“What do you mean, husband?” asked Vivy.

“I have been promoted from first design team to junior
planner,” announced Aris.

“Oh, that’s wonderful!” beamed Vivy. “That is a position you
have been aiming for since before we were wed. I still remember the day I
arrived from Moonglow up above and moved into our first living unit to get it
ready for our marriage.”

“I remember too. I was a maintenance worker then, like Stoney
here. But I worked hard, impressed my supervisors, and suggested improvements
in the designs the men were working on as often as I could. My efforts paid off
when my supervisors were promoted on the basis of my suggestions and managed to
have me named to their design team. The increased salary enabled us to move
from the north side to the unit we currently occupy. With this promotion, I
will have to do less design work and more actual planning. I will be out of the
design wing more often, moving among the different towns of Skyview Tower and interfacing
with our representatives in manufacturing and sales. Of course, it means that I
will also have less time for my chores here in the living unit.”

“It all sounds so exciting, doesn’t it, son?” asked Vivy, not
at all concerned that her husband would likely not be home to welcome her after
a hard day on Office Level III.

“Very,” agreed Stoney, trying to sound encouraging.

The thought of spending endless years giving his ideas away
to designers and supervisors unqualified for their positions, and hoping their
resulting success would carry him along, did not appeal to him in the
slightest.

“You sound underwhelmed, son,” noted Aris.

“No, I’m happy for you, Father,” said Stoney.

“But there is something else.”

“Well . . . well, it seems to me this success should have
happened far sooner.”

“How so?”

“Since many of the ideas that helped your supervisors advance
were actually yours, wouldn’t it make more sense for you to be the one who
benefited?” blurted Stoney, to gasps from Vivy and Immomia. “Why should
less-qualified employees be promoted ahead of you simply because of the color
of their skin?”

There was silence for quite a few moments. Such things were
not said in polite company.

“Son, I don’t have to remind you of the past evils visited
upon our citizens of color by those of European descent . . .” Aris began.

“But no one alive today, or for the last 250 years for that
matter, has suffered or even witnessed such evils,” Stoney replied. “Why should
they continue to benefit from the misfortunes of their long-dead ancestors?”

Aris was taken aback by this bald statement. Unconsciously,
he looked about as if to make sure no one outside the family was listening. Then
he leaned forward and whispered, “Son, the sentiments you’ve expressed can be
very dangerous and could cost our family its position in the community, not to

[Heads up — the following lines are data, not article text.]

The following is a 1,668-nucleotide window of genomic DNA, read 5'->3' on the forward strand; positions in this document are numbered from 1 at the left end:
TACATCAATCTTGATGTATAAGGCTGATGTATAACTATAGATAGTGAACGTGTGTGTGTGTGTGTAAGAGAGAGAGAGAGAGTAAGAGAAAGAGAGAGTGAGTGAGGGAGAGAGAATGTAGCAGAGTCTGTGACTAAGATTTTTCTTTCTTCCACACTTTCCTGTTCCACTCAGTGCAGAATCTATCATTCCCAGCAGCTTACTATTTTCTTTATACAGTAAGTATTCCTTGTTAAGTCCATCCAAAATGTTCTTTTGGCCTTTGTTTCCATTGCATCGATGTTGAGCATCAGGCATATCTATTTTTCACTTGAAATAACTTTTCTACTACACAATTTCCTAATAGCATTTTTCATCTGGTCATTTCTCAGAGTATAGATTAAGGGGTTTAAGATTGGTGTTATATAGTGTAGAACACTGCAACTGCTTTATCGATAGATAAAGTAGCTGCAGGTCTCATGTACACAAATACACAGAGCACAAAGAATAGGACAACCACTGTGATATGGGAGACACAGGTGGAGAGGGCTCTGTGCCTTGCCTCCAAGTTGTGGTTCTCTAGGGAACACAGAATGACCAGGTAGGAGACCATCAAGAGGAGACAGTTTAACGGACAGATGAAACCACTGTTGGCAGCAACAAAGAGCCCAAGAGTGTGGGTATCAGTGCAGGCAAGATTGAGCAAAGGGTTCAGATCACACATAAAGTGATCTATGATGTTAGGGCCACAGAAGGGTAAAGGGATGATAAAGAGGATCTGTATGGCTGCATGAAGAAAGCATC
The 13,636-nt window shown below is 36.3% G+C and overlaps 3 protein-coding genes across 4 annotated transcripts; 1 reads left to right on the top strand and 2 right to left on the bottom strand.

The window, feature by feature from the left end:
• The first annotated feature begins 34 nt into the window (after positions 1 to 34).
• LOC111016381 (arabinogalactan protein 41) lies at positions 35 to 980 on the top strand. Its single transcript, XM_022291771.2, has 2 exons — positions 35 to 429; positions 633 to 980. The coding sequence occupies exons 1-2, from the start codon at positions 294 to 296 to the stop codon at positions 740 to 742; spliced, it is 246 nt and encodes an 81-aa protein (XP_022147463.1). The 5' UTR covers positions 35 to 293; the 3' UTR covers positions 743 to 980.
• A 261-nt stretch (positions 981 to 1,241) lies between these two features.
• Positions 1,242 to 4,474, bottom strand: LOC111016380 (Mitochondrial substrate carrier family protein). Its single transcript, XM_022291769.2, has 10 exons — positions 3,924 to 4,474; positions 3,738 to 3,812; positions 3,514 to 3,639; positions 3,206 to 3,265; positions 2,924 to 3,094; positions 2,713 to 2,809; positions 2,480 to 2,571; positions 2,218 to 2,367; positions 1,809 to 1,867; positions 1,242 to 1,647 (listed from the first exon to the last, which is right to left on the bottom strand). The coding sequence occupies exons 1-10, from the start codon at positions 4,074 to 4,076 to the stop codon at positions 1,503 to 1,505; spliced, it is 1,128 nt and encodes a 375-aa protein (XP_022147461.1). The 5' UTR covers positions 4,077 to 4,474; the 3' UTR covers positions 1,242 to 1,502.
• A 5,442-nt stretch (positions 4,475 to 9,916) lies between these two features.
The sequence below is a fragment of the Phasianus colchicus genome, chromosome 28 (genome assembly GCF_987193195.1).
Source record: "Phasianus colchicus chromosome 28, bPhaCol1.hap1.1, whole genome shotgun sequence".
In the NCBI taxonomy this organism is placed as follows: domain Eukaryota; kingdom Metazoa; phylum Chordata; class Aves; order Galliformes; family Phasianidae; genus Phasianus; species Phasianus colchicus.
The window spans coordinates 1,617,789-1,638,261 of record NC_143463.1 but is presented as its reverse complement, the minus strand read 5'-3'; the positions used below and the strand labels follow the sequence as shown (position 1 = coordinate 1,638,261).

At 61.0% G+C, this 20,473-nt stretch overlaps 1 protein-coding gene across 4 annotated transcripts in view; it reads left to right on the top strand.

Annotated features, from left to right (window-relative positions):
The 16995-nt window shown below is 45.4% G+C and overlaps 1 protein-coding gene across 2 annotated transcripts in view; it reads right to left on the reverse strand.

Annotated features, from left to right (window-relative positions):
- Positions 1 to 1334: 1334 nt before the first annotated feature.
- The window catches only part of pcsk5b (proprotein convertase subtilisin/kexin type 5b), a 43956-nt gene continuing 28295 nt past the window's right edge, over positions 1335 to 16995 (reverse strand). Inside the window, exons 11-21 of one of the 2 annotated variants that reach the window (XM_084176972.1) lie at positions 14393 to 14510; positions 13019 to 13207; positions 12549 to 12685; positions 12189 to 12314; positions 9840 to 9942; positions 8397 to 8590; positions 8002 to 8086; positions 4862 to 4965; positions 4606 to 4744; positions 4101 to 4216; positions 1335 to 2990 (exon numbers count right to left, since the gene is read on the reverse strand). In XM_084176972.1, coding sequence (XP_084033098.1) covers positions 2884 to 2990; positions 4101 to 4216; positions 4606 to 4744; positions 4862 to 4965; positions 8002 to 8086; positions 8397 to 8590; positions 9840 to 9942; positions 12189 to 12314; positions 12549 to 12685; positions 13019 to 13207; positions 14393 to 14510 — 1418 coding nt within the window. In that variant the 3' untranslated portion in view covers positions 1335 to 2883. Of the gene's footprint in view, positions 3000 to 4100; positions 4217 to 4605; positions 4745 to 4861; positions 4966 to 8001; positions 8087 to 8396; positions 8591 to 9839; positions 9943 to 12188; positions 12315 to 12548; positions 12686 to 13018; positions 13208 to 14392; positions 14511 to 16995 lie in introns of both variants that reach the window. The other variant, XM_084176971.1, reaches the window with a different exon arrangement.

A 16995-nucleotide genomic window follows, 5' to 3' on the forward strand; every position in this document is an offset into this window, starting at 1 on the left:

mention my promotion. Now, you have always been a bit out of step with your
friends, but you should be mature enough to understand the ways of the city.”

“All I understand is the injustice of it all,” Stoney
insisted.

“It is injustice that the laws of the Municiplex have been
created to redress,” said Immomia dutifully. “Certainly, our family is not of
the upper echelons, and I regret not having been assigned to wed a citizen of
color. But some day our fortunes will change and we can begin the process of
full social integration.”

“Of course, son,” soothed Vivy, resting her hand on
Stoney’s. “Soon it will be your turn to
wed, and there is every possibility that she will be a citizen of color.”

“That is not my point,” insisted Stoney, pulling his hand
away. “I simply think that promotion on the employment levels should be based
on merit and not pigmentation!”

“I think that is quite enough, son,” said Aris, his voice
assuming an unaccustomed air of command. “The city provides for all our wants
and offers us a means of moving up and bettering ourselves.”

“At the expense of our identities?” asked Stoney. “At the
expense of pandering to less qualified superiors? If that’s the case, I’m not
interested in what the city can provide!”

“What more do you want?”

The question brought Stoney up short. What did he
want?

“I … don’t know,” he said, shaking his head. “But something
is missing. I’m tired of living on the sunless side of Skyview Tower. I’m tired
of cleaning window banks and human waste depositories. I know my contributions
can be more substantial if only I have the opportunity.”

“But you will have
the opportunity, son. You must simply be more patient, work with your
supervisors, and in ten or twenty years, you too may be promoted to junior
designer.”

“Ten or 20 years!” spat Stoney. “Pfah! Why should anyone with
genuine ability wait so long while others far less qualified are given top
positions?”

“But it is their right as citizens of color . . .” Immomia began.

“I don’t want to hear that!” shouted Stoney, getting up abruptly.
“In fact, I don’t want to continue this conversation at all.”

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